.anyRequest().authenticated();
		
		httpSecurity.addFilterBefore(jwtTokenFilter(), UsernamePasswordAuthenticationFilter.class);					
	}
}

Important points to note here-

The SecurityConfig class is annotated with @EnableWebSecurity to enable Spring Security’s web security support and provide the Spring MVC integration.

Spring Security must be configured in a bean that implements WebSecurityConfigurer or extends WebSecurityConfigurerAdapter. Since extending WebSecurityConfigurerAdapter is more convenient so that is done here and couple of its methods are overridden. Important one are the configure methods-

  • configure(AuthenticationManagerBuilder)- Override to configure user-details services.
  • configure(HttpSecurity)- Override to configure web based security for specific http requests.
  • configure(WebSecurity)- Override to configure the FilterChainProxy known as the Spring Security Filter Chain.

@EnableGlobalMethodSecurity- Used to enable method level security based on annotations.

Spring Security supports three different kinds of security annotations:

  • @Secured provided by Spring security itself
  • JSR-250’s @RolesAllowed annotation
  • Expression based annotations with @PreAuthorize, @PostAuthorize, @PreFilter and @PostFilter

We’ll be using @PreAuthorize annotation for securing methods as you will see in the Controller class.

If you see the configure(HttpSecurity httpSecurity) method any request whose path is /auth/*** and GET request with path /user/allusers should not be authenticated. Any other request should be authenticated. This method also configures which exception handler is used (AuthenticationEntryPoint), how to manage session (stateless in this case) and when to register filter (JwtTokenFilter)

configure(AuthenticationManagerBuilder authenticationManagerBuilder) method is used to add authentication based upon the custom UserDetailsService that is passed in. UserDetailsServiceImpl in our case. It then returns a DaoAuthenticationConfigurer to allow customization of the authentication.

JwtAuthenticationEntryPoint.java

Class that implements AuthenticationEntryPoint. It is used for exception handling and sends the 401 status code as response indicating that the request requires HTTPauthentication.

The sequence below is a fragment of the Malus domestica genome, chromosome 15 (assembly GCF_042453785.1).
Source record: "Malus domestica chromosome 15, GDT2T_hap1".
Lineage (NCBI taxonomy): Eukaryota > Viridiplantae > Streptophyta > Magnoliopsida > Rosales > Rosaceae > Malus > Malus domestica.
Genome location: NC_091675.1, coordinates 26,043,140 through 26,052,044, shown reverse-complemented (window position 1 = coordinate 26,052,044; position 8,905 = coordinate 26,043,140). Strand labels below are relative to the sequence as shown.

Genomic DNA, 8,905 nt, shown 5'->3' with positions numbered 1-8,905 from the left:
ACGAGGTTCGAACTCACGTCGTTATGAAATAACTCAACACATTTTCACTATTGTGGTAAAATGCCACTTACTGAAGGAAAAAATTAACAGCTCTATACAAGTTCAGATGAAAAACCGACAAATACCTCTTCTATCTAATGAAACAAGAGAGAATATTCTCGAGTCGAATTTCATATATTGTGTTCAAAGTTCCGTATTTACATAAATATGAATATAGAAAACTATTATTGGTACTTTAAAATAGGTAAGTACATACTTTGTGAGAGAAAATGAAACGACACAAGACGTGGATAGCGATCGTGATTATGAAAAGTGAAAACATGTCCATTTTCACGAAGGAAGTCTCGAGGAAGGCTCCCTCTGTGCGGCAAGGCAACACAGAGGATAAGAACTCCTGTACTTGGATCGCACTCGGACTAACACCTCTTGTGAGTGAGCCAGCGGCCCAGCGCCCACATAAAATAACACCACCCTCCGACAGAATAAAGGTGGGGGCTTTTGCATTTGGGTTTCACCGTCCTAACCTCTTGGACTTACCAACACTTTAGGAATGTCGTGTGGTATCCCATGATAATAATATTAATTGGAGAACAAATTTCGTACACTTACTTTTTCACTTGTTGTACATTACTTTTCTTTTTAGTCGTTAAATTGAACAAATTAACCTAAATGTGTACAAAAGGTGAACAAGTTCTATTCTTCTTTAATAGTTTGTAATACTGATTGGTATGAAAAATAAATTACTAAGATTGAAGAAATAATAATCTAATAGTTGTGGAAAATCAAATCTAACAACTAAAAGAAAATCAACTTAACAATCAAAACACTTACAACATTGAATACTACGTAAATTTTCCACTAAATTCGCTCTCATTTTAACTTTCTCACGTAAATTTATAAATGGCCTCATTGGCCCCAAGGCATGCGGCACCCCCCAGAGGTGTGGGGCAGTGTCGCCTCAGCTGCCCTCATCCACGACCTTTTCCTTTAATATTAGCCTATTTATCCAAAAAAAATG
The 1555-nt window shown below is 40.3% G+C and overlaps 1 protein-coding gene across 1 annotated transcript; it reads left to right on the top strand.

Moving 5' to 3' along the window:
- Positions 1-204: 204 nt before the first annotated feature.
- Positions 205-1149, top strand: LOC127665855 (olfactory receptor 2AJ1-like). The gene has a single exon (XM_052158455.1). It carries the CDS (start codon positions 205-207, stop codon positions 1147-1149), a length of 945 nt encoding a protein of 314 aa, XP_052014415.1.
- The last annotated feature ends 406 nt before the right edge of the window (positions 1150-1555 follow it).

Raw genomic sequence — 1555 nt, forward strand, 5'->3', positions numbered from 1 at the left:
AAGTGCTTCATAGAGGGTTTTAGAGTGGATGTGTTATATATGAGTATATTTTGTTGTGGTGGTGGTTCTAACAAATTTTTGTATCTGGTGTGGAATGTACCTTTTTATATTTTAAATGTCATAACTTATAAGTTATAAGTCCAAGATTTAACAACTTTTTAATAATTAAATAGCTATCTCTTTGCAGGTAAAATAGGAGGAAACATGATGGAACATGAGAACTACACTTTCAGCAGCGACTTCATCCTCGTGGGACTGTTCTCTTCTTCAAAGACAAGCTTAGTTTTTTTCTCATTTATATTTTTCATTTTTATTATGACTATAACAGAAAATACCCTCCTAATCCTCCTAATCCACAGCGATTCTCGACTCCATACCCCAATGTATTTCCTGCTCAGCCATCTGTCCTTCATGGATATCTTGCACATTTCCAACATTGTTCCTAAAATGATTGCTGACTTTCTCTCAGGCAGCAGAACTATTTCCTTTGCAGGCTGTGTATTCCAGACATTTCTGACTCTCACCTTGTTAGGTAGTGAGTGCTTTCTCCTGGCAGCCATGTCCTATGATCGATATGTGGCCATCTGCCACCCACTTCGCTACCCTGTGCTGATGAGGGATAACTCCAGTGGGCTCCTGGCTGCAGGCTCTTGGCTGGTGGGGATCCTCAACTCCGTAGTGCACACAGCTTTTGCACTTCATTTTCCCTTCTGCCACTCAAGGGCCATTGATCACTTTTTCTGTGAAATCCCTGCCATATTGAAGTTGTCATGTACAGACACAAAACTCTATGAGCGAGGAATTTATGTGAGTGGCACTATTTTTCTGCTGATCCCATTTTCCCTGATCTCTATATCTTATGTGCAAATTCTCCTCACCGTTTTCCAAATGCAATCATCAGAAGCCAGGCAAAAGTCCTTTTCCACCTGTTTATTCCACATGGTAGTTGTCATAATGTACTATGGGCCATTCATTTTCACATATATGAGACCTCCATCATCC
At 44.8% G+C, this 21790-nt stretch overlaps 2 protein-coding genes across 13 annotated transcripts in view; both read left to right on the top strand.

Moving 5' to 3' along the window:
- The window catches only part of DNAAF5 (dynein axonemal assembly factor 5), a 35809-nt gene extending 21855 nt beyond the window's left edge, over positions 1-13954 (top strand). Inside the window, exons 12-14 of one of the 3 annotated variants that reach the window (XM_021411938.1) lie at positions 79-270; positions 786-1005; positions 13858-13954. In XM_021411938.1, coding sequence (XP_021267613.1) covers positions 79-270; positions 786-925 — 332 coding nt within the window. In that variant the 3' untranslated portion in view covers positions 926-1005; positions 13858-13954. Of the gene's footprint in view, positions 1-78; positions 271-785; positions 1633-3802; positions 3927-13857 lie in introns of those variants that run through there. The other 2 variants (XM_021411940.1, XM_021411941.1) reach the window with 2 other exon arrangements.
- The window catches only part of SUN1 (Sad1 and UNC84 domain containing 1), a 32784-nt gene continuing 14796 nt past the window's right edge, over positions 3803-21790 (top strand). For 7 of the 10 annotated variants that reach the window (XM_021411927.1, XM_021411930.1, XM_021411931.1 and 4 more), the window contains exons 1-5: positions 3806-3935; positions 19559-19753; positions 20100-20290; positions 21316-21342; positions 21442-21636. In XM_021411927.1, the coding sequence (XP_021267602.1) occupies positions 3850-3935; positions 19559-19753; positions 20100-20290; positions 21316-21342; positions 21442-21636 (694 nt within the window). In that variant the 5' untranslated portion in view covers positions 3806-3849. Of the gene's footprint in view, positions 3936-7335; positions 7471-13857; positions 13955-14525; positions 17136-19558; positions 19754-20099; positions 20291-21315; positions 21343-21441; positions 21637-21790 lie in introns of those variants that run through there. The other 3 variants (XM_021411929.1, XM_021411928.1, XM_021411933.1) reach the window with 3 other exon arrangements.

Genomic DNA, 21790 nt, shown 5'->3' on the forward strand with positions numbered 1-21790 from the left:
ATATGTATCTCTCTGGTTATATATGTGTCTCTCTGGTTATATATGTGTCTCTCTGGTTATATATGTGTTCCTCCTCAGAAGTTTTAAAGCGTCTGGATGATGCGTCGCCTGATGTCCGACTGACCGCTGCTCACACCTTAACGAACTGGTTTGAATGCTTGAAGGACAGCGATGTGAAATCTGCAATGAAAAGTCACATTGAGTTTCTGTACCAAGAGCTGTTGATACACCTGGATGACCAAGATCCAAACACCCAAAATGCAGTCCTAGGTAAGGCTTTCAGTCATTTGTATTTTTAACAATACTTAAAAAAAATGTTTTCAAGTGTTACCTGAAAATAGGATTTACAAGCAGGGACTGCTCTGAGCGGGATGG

import java.io.IOException;
import javax.servlet.ServletException;
import javax.servlet.http.HttpServletRequest;
import javax.servlet.http.HttpServletResponse;
import org.springframework.security.core.AuthenticationException;
import org.springframework.security.web.AuthenticationEntryPoint;
import org.springframework.stereotype.Component;
import org.slf4j.Logger;
import org.slf4j.LoggerFactory;

@Component
public class JwtAuthenticationEntryPoint implements AuthenticationEntryPoint {
	private static final Logger logger = LoggerFactory.getLogger(JwtAuthenticationEntryPoint.class);
	public void commence(HttpServletRequest request, HttpServletResponse response,
			AuthenticationException authException) throws IOException, ServletException {
		logger.error("Unauthorized access error : " + authException.getMessage());
		response.sendError(HttpServletResponse.SC_UNAUTHORIZED, "Unauthorized Access");
	}
}

JwtTokenUtil.java

A utility class that does following three tasks-

  1. Generate the token by setting user name, issued time, expiration time.
  2. Validate token
  3. Get user name from taken.
import java.util.Date;
import org.springframework.beans.factory.annotation.Value;
import org.springframework.security.core.Authentication;
import org.springframework.stereotype.Component;
import com.netjstech.model.CustomUserBean;
import io.jsonwebtoken.Claims;
import io.jsonwebtoken.ExpiredJwtException;
import io.jsonwebtoken.Jwts;
import io.jsonwebtoken.MalformedJwtException;
import io.jsonwebtoken.SignatureAlgorithm;
import io.jsonwebtoken.SignatureException;
import io.jsonwebtoken.UnsupportedJwtException;

@Component
public class JwtTokenUtil {
	@Value("${jwttoken.secret}")
	private String jwtTokenSecret;
	@Value("${jwttoken.expiration}")
	private long jwtTokenExpiration;